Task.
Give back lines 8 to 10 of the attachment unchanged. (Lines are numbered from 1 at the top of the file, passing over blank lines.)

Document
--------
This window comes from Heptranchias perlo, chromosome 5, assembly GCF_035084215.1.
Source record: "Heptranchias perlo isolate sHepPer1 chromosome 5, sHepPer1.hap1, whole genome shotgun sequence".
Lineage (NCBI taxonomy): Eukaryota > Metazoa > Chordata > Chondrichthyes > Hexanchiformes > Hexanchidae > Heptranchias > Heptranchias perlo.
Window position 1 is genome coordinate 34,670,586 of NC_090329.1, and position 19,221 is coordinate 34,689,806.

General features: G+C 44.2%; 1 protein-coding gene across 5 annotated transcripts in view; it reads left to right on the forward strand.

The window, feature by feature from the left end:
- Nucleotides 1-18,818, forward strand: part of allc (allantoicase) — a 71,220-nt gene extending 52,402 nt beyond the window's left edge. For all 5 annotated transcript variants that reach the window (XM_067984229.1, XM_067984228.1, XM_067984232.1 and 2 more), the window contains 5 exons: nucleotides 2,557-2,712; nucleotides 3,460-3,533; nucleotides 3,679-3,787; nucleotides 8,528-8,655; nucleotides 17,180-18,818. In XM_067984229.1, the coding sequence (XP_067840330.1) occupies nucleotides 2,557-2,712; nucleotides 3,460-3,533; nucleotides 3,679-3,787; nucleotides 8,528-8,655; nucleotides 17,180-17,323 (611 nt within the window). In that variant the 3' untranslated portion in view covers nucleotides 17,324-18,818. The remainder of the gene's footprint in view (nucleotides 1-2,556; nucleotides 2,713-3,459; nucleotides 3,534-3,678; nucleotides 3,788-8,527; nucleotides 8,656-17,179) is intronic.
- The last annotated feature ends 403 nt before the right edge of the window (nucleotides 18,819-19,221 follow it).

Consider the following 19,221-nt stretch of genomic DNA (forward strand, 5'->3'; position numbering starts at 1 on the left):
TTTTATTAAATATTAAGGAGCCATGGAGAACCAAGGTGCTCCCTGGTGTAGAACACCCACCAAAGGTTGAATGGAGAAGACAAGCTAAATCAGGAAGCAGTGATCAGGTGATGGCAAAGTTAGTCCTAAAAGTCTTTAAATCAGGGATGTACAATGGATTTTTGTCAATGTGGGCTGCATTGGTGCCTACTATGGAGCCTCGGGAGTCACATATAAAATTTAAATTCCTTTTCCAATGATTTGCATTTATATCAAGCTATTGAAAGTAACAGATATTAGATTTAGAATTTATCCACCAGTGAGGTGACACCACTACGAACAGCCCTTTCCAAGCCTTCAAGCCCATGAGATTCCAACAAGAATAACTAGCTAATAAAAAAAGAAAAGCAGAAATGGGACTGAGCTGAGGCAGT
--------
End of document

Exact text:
- The last annotated feature ends 403 nt before the right edge of the window (nucleotides 18,819-19,221 follow it).

Consider the following 19,221-nt stretch of genomic DNA (forward strand, 5'->3'; position numbering starts at 1 on the left):
TTTTATTAAATATTAAGGAGCCATGGAGAACCAAGGTGCTCCCTGGTGTAGAACACCCACCAAAGGTTGAATGGAGAAGACAAGCTAAATCAGGAAGCAGTGATCAGGTGATGGCAAAGTTAGTCCTAAAAGTCTTTAAATCAGGGATGTACAATGGATTTTTGTCAATGTGGGCTGCATTGGTGCCTACTATGGAGCCTCGGGAGTCACATATAAAATTTAAATTCCTTTTCCAATGATTTGCATTTATATCAAGCTATTGAAAGTAACAGATATTAGATTTAGAATTTATCCACCAGTGAGGTGACACCACTACGAACAGCCCTTTCCAAGCCTTCAAGCCCATGAGATTCCAACAAGAATAACTAGCTAATAAAAAAAGAAAAGCAGAAATGGGACTGAGCTGAGGCAGT